by Amy Rose Bennett

I love Christmas time and aside from all the festive food, decorations, and prezzies, I love me a good Christmas carol sing-along! In fact, my whole family loves whacking on anything from Bing Crosby crooning I’m Dreaming of a White Christmas to Michael Bublé’s Christmas album, or a CD featuring renditions of traditional songs by carollers.

Maybe it’s the history buff in me, but I do love the pomp of God Rest Ye Merry Gentlemen. I have fond memories of belting this one out in the school choir many moons ago, so perhaps there’s an element of childhood nostalgia linked to it for me too.

Anyway, because I’m a big fan of historical research, I couldn’t resist delving into the origins of God Rest Ye Merry Gentlemen. Apparently, it’s one of the oldest existing carols and harkens back to the 16th century or perhaps earlier; some accounts mention it was written and sung in Christian churches in the 15th century. The composer of the lyrics and tune is unknown. During the 16th century, bands of itinerant musicians-cum-night watchmen known as ‘waits’ may have sung it as they walked London’s streets at Christmas time. Fancy that. A singing town guard! The earliest known printed edition of the carol appeared in 1760 in a broadsheet, Three New Christmas Carols:

God rest you merry, Gentlemen,

Let nothing you dismay,

For Jesus Christ our Saviour

Was born upon this Day.

To save poor souls from Satan’s power,

Which long time had gone astray.

Which brings tidings of comfort and joy.

Charles Dickens also refers to it in A Christmas Carol, published in 1843. “… at the first sound of ‘God bless you, merry gentlemen! May nothing you dismay!’, Scrooge seized the ruler with such energy of action that the singer fled in terror, leaving the keyhole to the fog and even more congenial frost.”

I love this Bing Crosby version … Enjoy and Seasons Greetings to you all!


28512A sweeping, sexy Highland romance about a wanted Jacobite with a wounded soul, and a spirited Scottish lass on the run.

Robert Grant has returned home to Lochrose Castle in the Highlands to reconcile with his long-estranged father, the Earl of Strathburn. But there is a price on Robert’s head, and his avaricious younger half-brother, Simon, doesn’t want him reclaiming his birthright. And it’s not only Simon and the redcoats that threaten to destroy Robert’s plans after a flame-haired complication of the feminine kind enters the scene…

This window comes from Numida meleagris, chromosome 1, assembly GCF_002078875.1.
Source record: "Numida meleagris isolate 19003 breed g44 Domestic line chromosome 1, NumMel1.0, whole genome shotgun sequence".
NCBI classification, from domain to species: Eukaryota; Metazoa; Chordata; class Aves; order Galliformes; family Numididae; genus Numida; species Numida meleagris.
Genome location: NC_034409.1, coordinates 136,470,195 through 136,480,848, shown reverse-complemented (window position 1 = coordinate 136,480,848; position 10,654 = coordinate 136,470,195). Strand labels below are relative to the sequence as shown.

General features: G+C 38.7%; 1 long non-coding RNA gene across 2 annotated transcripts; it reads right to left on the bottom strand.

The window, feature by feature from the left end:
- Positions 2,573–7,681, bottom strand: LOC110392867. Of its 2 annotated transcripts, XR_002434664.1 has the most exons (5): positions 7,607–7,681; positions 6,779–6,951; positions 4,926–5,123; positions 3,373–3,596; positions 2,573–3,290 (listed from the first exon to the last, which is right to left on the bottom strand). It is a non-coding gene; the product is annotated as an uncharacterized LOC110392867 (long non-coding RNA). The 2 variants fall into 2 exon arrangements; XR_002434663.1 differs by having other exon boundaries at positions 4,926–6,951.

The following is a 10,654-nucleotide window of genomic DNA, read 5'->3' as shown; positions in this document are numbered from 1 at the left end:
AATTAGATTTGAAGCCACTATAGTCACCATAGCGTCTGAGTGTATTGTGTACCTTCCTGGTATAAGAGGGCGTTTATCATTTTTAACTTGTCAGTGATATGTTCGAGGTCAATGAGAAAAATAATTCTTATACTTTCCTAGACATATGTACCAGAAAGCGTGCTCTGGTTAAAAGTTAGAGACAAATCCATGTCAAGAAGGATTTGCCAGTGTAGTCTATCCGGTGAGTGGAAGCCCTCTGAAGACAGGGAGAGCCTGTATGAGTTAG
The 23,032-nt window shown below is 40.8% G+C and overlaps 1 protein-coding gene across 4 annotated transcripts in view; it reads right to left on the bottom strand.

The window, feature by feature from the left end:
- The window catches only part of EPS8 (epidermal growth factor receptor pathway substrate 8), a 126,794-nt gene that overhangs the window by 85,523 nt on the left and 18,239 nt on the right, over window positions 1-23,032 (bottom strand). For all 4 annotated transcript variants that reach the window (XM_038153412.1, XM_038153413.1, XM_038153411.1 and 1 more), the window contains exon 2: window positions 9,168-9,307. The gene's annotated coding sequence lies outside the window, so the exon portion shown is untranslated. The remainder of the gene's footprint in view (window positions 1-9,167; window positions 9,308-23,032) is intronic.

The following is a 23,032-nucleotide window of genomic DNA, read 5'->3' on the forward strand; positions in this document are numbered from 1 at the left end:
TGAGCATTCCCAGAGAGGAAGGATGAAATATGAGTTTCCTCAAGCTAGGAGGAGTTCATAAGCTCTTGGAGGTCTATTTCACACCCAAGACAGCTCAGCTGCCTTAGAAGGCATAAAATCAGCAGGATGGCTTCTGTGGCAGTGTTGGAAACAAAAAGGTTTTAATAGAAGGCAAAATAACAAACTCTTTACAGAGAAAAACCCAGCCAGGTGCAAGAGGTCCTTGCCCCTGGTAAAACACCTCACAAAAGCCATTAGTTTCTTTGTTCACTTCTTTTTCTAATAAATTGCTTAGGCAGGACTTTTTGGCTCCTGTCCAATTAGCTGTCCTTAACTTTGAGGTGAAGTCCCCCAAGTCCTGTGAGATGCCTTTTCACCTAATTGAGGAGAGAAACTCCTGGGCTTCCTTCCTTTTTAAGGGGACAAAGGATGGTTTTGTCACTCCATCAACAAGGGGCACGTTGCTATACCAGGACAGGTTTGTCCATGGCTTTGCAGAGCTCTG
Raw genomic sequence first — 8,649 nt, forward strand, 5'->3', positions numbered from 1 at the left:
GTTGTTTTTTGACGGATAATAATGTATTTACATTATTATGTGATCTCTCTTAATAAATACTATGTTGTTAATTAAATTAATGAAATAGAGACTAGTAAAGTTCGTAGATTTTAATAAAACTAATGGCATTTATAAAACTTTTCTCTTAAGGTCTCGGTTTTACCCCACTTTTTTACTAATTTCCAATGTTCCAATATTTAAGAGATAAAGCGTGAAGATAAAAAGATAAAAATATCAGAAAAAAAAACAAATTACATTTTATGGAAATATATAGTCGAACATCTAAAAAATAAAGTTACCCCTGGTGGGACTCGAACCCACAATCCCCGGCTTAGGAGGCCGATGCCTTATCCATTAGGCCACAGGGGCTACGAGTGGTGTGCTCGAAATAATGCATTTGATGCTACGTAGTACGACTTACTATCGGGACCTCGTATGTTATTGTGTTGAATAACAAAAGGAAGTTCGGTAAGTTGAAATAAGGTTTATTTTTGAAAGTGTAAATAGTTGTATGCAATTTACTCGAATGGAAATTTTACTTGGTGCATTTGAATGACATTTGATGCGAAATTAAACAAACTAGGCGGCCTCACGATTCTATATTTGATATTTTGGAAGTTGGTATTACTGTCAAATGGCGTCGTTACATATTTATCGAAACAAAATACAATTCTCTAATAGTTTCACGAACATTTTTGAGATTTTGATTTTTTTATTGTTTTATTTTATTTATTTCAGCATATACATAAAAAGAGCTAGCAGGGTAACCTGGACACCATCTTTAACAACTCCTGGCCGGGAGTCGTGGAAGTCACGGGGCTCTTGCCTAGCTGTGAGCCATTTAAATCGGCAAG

Jessie Munroe is forced to flee Lochrose Castle after the dissolute Simon Grant tries to coerce her into becoming his mistress. After a fateful encounter with a mysterious and handsome hunter, Robert, in a remote Highland glen, she throws her lot in with the stranger—even though she suspects he is a fugitive. She soon realises that this man is dangerous in an entirely different way to Simon…

Despite their searing attraction, Robert and Jessie struggle to trust each other as they both seek a place to call home. The stakes are high and only one thing is certain: Simon Grant is in pursuit of them both…

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Christmas Earworms: Good King Wenceslas

by Daniel de Lorne

My favourite Christmas carol is Good King Wenceslas. When I was about 10, my cousin and I used to play a lot of Christmas duets on the piano. They were probably simple arrangements, but for me they were filled with a fun type of stress. She played the second part and I had the melody. Good King Wenceslas was my favourite of the lot, especially the part where it goes “Brightly shone the moon that night.” There was something rousing about those notes and I learned the whole lot off by heart.

That year I’d decided we’d have carols on Christmas Day when my family and my cousin’s family would come together to open presents. I’d spent weeks (or maybe it was only days) typing out the words to the carols and arranging them in a booklet, printing seven and colouring in specially designed covers. They were a work of art.